U. S. Sericulture

Piece dyeing of silk.

Piece dyeing of silk.

This is an excerpt from an article on sericulture that included a brief history of its attempts in the U.S.:

“Sericulture has also been attempted in the United States, but these endeavors have been sporadic and largely unsuccessful. Sericulture was carried on to some extent by the early colonists of Virginia, South Carolina, and Georgia, and was introduced into New England about 1660. In 1831, a manual on sericulture was published by J.H. Cobb, copies of which were purchased by the Congress of the United States for distribution by members. Following publication of this book, there was a determined effort to establish silk culture on a firm basis in the United States. This interest in silk culture soon led to what was known as the “Mormus multicaulis craze.” Anticipating a most profitable investment, if not speedy riches, thousands of individuals purchased mulberry plants of the M. multicaulis species and planted large areas of valuable land. The investments far exceeded possible returns, and heavy frosts destroyed plantations of trees. In the course of a few years, many failures and great disappointments caused so complete a revulsion of feeling that silk culture was practically abandoned all through the States. However, because confederate cotton was unavailable during and shortly after the Civil War, the Union States were forced to seek a new source of fiber. Thus in 1869, Professor L. Trouvelot, an American naturalist, brought eggs of the gypsy moth, Lymantria dispar (L.), from France to Massachusetts. Trouvelot had hoped to produce a commercial source of silk by developing a hardy race of silk-producing insects, crossing the gypsy moth with the silkworm moth, in order to control wilt disease (or flancheria) then causing severe problems in some silkworm industries. However, during the course of his experiments, some of the eggs were lost and some of the caterpillars escaped from his home. Although this accident was made public at the time it did not receive much attention even though the gypsy moth was immediately recognized as a pest. Since its introduction into the Boston area over a century ago, the gypsy moth has greatly expanded its range and become one of North America’s most serious forest pests, defoliating large areas of canopy every year.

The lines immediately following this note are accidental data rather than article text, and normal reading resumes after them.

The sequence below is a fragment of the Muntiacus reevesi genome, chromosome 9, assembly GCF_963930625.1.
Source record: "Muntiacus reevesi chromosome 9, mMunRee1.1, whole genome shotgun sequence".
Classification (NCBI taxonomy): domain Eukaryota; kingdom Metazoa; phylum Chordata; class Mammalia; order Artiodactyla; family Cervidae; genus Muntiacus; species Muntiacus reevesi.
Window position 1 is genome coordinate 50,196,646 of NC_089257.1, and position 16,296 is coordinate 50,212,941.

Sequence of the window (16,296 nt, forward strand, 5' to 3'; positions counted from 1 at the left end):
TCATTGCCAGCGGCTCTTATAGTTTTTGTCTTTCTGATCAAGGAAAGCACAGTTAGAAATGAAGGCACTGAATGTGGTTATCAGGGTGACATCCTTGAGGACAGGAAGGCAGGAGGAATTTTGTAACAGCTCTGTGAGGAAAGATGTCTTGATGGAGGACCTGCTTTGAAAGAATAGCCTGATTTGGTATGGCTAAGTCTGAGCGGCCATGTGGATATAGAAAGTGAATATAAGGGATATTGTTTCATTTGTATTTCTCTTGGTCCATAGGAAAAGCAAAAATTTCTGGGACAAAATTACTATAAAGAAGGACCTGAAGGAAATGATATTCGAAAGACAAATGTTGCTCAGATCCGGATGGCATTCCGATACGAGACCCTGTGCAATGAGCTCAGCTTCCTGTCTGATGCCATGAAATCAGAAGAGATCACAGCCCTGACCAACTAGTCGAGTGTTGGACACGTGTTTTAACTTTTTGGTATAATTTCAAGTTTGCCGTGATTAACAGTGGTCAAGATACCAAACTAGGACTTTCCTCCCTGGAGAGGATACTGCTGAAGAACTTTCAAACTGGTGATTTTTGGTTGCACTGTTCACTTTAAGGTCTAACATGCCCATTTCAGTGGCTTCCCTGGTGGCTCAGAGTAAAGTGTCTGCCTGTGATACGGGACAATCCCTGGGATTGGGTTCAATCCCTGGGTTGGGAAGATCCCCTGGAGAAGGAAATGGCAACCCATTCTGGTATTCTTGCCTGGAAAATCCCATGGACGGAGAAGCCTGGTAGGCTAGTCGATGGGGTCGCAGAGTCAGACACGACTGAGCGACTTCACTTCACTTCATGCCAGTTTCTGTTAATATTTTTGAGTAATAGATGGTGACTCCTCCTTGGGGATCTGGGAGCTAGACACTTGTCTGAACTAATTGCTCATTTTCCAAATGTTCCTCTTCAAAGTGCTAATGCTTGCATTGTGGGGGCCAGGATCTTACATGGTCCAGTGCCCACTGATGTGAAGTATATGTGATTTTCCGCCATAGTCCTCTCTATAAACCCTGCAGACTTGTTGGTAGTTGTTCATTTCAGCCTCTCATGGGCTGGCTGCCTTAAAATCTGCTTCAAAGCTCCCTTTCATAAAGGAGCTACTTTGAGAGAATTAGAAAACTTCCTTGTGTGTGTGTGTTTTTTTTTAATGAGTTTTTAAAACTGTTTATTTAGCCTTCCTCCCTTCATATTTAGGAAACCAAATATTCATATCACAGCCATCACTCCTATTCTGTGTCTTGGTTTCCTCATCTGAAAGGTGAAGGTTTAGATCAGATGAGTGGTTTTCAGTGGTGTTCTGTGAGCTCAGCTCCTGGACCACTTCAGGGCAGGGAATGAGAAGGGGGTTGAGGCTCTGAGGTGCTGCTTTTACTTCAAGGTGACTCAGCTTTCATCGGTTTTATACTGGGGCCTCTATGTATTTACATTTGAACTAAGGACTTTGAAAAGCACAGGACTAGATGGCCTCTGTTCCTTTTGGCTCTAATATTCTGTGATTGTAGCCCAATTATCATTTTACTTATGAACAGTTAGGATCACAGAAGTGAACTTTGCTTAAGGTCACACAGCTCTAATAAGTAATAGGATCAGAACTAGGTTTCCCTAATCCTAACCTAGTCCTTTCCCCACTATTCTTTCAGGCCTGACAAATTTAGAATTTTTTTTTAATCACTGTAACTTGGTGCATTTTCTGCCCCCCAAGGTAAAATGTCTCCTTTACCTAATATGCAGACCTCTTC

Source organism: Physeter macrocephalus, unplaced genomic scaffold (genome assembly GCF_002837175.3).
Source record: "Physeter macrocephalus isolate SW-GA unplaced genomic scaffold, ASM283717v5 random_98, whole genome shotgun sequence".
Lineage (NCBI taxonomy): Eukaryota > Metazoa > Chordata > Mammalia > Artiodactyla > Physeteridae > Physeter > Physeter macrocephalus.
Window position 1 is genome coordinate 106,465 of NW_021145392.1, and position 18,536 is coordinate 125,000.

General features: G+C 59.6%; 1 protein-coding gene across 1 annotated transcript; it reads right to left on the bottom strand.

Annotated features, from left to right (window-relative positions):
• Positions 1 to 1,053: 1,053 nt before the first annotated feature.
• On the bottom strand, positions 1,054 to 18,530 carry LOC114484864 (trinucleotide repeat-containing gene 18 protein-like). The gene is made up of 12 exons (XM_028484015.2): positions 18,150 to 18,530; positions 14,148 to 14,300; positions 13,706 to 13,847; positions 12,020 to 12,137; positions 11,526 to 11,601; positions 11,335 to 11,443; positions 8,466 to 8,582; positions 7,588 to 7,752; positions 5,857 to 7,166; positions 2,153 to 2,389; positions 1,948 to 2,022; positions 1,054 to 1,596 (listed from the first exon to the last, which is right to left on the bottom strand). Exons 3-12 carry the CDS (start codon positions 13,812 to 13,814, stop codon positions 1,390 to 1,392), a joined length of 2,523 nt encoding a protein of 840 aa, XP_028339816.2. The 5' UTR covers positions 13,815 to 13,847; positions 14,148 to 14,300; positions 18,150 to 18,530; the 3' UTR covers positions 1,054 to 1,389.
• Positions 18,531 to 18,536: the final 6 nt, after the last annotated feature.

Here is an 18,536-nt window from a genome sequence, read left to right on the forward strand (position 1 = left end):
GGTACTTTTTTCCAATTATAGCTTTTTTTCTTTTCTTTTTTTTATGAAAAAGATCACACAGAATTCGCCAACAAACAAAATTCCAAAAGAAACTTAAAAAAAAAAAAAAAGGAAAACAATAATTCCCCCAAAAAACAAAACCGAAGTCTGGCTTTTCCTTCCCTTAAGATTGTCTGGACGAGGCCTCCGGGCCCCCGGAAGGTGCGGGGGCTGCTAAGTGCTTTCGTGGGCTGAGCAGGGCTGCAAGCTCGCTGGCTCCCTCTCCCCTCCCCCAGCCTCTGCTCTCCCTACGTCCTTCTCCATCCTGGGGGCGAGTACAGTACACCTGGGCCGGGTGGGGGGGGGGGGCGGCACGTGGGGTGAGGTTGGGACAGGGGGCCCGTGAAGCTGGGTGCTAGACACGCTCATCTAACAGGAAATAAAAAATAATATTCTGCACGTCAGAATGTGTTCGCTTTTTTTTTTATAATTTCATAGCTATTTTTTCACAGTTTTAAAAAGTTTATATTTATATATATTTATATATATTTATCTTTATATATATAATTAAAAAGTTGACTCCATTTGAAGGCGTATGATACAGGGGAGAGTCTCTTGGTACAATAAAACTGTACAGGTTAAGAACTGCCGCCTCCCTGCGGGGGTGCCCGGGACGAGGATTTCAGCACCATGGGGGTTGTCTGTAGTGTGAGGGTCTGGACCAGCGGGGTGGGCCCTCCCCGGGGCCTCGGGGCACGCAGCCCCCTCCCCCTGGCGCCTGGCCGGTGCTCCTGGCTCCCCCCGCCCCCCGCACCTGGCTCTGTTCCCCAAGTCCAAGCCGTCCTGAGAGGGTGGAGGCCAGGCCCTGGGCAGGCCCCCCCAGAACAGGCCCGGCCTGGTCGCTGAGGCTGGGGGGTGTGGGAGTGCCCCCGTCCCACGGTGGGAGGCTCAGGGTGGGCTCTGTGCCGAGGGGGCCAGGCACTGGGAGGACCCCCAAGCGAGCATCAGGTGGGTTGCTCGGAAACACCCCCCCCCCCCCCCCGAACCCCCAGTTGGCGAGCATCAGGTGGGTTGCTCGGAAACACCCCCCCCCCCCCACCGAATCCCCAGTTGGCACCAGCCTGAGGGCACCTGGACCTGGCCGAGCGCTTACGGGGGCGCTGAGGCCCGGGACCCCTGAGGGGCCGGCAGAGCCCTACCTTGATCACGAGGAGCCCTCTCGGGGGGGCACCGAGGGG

In spite of these earlier failures at sericulture in the United States, several more attempts at sericulture were made in California from the 1860’s through the early 1900’s. California sericulturists even advocated the commercial rearing of the native ceanothus silk moth, Hyalophara euryalus (Boisduval), as a possible source of silk until Felix Gillet in 1879 showed that the cocoons could not be reeled satisfactorily. Although some silk was produced in California during this time, most sericulture attempts failed and sericulture never became permanently established in the state.”

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